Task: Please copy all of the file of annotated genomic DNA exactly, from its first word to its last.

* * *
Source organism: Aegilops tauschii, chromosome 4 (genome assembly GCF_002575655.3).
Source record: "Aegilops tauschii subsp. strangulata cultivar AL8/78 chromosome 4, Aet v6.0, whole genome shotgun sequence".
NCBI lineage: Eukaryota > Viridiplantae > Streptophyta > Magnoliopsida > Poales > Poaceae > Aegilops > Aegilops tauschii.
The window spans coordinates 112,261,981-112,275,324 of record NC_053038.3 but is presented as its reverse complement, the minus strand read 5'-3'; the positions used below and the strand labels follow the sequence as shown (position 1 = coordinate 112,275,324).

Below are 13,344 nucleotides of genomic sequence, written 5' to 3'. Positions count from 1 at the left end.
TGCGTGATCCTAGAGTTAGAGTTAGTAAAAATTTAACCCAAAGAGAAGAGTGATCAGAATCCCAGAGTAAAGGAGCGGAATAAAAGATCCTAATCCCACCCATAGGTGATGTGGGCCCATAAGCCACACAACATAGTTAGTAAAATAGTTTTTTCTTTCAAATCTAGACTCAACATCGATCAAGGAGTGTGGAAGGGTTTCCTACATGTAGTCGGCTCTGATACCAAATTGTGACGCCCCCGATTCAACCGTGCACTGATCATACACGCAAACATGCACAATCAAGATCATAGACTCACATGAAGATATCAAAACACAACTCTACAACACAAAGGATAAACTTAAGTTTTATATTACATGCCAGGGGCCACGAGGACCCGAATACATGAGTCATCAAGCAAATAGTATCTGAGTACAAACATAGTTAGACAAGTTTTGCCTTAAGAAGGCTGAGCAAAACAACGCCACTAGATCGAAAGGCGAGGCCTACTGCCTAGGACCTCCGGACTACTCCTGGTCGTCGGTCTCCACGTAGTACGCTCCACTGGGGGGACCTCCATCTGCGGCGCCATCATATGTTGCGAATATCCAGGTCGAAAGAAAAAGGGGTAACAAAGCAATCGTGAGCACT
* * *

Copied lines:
Source organism: Aegilops tauschii, chromosome 4 (genome assembly GCF_002575655.3).
Source record: "Aegilops tauschii subsp. strangulata cultivar AL8/78 chromosome 4, Aet v6.0, whole genome shotgun sequence".
NCBI lineage: Eukaryota > Viridiplantae > Streptophyta > Magnoliopsida > Poales > Poaceae > Aegilops > Aegilops tauschii.
The window spans coordinates 112,261,981-112,275,324 of record NC_053038.3 but is presented as its reverse complement, the minus strand read 5'-3'; the positions used below and the strand labels follow the sequence as shown (position 1 = coordinate 112,275,324).

Below are 13,344 nucleotides of genomic sequence, written 5' to 3'. Positions count from 1 at the left end.
TGCGTGATCCTAGAGTTAGAGTTAGTAAAAATTTAACCCAAAGAGAAGAGTGATCAGAATCCCAGAGTAAAGGAGCGGAATAAAAGATCCTAATCCCACCCATAGGTGATGTGGGCCCATAAGCCACACAACATAGTTAGTAAAATAGTTTTTTCTTTCAAATCTAGACTCAACATCGATCAAGGAGTGTGGAAGGGTTTCCTACATGTAGTCGGCTCTGATACCAAATTGTGACGCCCCCGATTCAACCGTGCACTGATCATACACGCAAACATGCACAATCAAGATCATAGACTCACATGAAGATATCAAAACACAACTCTACAACACAAAGGATAAACTTAAGTTTTATATTACATGCCAGGGGCCACGAGGACCCGAATACATGAGTCATCAAGCAAATAGTATCTGAGTACAAACATAGTTAGACAAGTTTTGCCTTAAGAAGGCTGAGCAAAACAACGCCACTAGATCGAAAGGCGAGGCCTACTGCCTAGGACCTCCGGACTACTCCTGGTCGTCGGTCTCCACGTAGTACGCTCCACTGGGGGGACCTCCATCTGCGGCGCCATCATATGTTGCGAATATCCAGGTCGAAAGAAAAAGGGGTAACAAAGCAATCGTGAGCACT